The slowdown in the rate of sales growth there - still 7 per cent - was the only worry yesterday as Electrocomponents demonstrated again why it commands a premium over its rival Premier Farnell.
Germany and Italy continued to strengthen, lifting sales by 11 per cent in the half year. Admittedly, the group says the slowdown in French growth seems to have stopped. But the group's French customers will suffer when the 35-hour week is introduced. France accounts for about 10 per cent of group sales.
Elsewhere, the story was encouraging. The UK business, around 80 per cent of profits, looks less concerning than it did. Despite the strength of sterling, sales are showing signs of strengthening. The group has been reorganising its activities. Since March, Internet sales have doubled as a percentage of the whole to 2 per cent.
Elsewhere, Allied Electronics, the American business acquired in July from Avnet, one of the group's suppliers, is performing better than expected. Electrocomponents remains on track to launch a partnership with Avnet in Europe in the first half of 2000 - Avnet will pass low-volume business to Electrocomponents in return for high-volume deals.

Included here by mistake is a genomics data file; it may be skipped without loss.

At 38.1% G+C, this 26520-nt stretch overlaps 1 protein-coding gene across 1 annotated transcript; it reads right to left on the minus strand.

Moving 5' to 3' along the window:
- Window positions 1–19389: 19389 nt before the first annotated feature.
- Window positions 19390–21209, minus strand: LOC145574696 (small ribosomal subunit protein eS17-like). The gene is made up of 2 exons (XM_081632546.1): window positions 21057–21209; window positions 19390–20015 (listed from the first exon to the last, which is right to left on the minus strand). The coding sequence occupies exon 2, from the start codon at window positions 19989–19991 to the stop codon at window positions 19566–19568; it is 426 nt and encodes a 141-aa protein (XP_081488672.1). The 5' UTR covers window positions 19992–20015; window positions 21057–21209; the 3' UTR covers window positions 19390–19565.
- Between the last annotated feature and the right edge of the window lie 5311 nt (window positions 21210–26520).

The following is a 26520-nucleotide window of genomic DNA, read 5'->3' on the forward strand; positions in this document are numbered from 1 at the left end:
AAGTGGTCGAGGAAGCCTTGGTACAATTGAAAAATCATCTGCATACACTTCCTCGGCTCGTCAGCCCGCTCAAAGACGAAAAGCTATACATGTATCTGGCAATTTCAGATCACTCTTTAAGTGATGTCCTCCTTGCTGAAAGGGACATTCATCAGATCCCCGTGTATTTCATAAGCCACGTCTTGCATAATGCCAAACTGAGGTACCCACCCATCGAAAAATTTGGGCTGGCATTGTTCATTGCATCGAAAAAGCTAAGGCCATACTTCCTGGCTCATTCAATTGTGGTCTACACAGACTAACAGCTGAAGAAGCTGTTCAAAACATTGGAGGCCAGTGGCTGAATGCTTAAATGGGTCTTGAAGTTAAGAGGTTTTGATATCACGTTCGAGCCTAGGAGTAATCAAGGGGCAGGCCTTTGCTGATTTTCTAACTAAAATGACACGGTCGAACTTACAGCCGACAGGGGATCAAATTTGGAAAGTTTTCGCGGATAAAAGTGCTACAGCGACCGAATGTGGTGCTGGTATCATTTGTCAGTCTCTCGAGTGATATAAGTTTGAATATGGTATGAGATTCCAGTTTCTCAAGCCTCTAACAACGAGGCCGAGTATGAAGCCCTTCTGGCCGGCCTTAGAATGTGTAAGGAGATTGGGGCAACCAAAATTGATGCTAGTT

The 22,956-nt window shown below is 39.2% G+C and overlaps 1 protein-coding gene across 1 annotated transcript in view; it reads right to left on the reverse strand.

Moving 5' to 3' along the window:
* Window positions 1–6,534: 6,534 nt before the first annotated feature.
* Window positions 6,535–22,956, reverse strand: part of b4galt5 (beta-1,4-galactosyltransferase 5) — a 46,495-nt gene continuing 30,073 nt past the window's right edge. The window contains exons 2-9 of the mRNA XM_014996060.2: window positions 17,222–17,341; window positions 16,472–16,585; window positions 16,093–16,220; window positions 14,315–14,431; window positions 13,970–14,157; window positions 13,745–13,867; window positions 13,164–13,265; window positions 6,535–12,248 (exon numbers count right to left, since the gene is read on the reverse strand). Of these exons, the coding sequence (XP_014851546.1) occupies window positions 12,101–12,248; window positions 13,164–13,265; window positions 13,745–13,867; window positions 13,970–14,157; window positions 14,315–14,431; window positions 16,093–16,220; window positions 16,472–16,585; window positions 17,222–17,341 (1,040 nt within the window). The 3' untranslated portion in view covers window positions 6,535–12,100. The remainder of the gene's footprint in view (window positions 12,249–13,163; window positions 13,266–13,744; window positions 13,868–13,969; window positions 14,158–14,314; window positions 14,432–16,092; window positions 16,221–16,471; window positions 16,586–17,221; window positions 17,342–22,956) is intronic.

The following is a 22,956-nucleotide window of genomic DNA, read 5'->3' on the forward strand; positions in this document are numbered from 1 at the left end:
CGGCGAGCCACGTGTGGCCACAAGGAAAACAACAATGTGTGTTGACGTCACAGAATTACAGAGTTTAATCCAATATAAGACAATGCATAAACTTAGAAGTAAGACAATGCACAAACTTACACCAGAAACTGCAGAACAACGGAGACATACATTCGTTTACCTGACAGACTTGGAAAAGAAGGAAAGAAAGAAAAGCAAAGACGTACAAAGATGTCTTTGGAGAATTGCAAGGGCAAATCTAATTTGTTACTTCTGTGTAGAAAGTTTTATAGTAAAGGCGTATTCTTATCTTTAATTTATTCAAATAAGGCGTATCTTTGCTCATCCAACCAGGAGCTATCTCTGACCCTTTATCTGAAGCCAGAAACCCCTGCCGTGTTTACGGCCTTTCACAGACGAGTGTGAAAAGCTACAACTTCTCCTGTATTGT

And in Japan, Electrocomponents' new operations posted maiden sales. China and South-east Asia showed strong growth.
On the downside, profits tumbled at the small UK Pact business, which supplies independent retailers struggling to compete with the major supermarkets. The group sees no signs of recovery near-term.
Underlying sales, stripping out the Allied acquisition, fell in the period by 2 per cent and profits fell 4 per cent. The trends are now running in Electrocomponents' favour and, unlike rivals, Electrocomponents has exposure outside the UK and US.
Analysts expect pre-tax profits of pounds 114m and earnings of 18.6p per share, putting the shares, up 28p at 583p, on a forward price-earnings ratio of 30. Given the barriers to entry to Electrocomponents' markets, the hefty rating is justified and the shares remain good value.Reuse content